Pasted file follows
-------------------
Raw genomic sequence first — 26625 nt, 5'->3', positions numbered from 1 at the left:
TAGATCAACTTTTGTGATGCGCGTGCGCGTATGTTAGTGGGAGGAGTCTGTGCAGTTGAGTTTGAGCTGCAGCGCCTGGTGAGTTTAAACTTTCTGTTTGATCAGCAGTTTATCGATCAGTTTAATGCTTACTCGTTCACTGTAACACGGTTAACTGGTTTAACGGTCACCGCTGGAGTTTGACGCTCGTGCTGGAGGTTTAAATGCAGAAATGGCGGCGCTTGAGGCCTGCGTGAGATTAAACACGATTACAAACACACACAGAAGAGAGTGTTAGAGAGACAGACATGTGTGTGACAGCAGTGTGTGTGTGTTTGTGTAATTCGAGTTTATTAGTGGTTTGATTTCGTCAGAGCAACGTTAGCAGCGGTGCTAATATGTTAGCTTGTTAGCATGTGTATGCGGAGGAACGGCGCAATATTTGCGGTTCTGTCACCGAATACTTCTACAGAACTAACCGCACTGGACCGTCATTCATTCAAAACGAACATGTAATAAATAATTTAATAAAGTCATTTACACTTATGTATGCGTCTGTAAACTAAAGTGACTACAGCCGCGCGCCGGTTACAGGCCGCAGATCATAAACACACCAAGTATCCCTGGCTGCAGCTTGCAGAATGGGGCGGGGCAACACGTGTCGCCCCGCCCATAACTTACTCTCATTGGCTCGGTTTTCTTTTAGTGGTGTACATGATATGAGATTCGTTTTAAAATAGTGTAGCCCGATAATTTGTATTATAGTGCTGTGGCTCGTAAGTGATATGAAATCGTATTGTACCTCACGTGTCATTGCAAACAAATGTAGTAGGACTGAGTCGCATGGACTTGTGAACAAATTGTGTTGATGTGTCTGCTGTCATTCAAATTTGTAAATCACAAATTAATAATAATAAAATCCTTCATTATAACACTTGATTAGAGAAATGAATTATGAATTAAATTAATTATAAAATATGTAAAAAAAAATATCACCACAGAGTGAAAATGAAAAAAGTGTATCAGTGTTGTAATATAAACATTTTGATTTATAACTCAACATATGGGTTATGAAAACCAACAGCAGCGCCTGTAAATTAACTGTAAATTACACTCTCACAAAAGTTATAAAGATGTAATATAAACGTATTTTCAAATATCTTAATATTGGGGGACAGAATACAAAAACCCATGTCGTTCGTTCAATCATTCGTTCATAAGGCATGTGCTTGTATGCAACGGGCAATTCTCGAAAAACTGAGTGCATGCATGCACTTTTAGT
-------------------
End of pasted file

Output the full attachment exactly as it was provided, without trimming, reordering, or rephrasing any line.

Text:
Raw genomic sequence first — 26625 nt, 5'->3', positions numbered from 1 at the left:
TAGATCAACTTTTGTGATGCGCGTGCGCGTATGTTAGTGGGAGGAGTCTGTGCAGTTGAGTTTGAGCTGCAGCGCCTGGTGAGTTTAAACTTTCTGTTTGATCAGCAGTTTATCGATCAGTTTAATGCTTACTCGTTCACTGTAACACGGTTAACTGGTTTAACGGTCACCGCTGGAGTTTGACGCTCGTGCTGGAGGTTTAAATGCAGAAATGGCGGCGCTTGAGGCCTGCGTGAGATTAAACACGATTACAAACACACACAGAAGAGAGTGTTAGAGAGACAGACATGTGTGTGACAGCAGTGTGTGTGTGTTTGTGTAATTCGAGTTTATTAGTGGTTTGATTTCGTCAGAGCAACGTTAGCAGCGGTGCTAATATGTTAGCTTGTTAGCATGTGTATGCGGAGGAACGGCGCAATATTTGCGGTTCTGTCACCGAATACTTCTACAGAACTAACCGCACTGGACCGTCATTCATTCAAAACGAACATGTAATAAATAATTTAATAAAGTCATTTACACTTATGTATGCGTCTGTAAACTAAAGTGACTACAGCCGCGCGCCGGTTACAGGCCGCAGATCATAAACACACCAAGTATCCCTGGCTGCAGCTTGCAGAATGGGGCGGGGCAACACGTGTCGCCCCGCCCATAACTTACTCTCATTGGCTCGGTTTTCTTTTAGTGGTGTACATGATATGAGATTCGTTTTAAAATAGTGTAGCCCGATAATTTGTATTATAGTGCTGTGGCTCGTAAGTGATATGAAATCGTATTGTACCTCACGTGTCATTGCAAACAAATGTAGTAGGACTGAGTCGCATGGACTTGTGAACAAATTGTGTTGATGTGTCTGCTGTCATTCAAATTTGTAAATCACAAATTAATAATAATAAAATCCTTCATTATAACACTTGATTAGAGAAATGAATTATGAATTAAATTAATTATAAAATATGTAAAAAAAAATATCACCACAGAGTGAAAATGAAAAAAGTGTATCAGTGTTGTAATATAAACATTTTGATTTATAACTCAACATATGGGTTATGAAAACCAACAGCAGCGCCTGTAAATTAACTGTAAATTACACTCTCACAAAAGTTATAAAGATGTAATATAAACGTATTTTCAAATATCTTAATATTGGGGGACAGAATACAAAAACCCATGTCGTTCGTTCAATCATTCGTTCATAAGGCATGTGCTTGTATGCAACGGGCAATTCTCGAAAAACTGAGTGCATGCATGCACTTTTAGT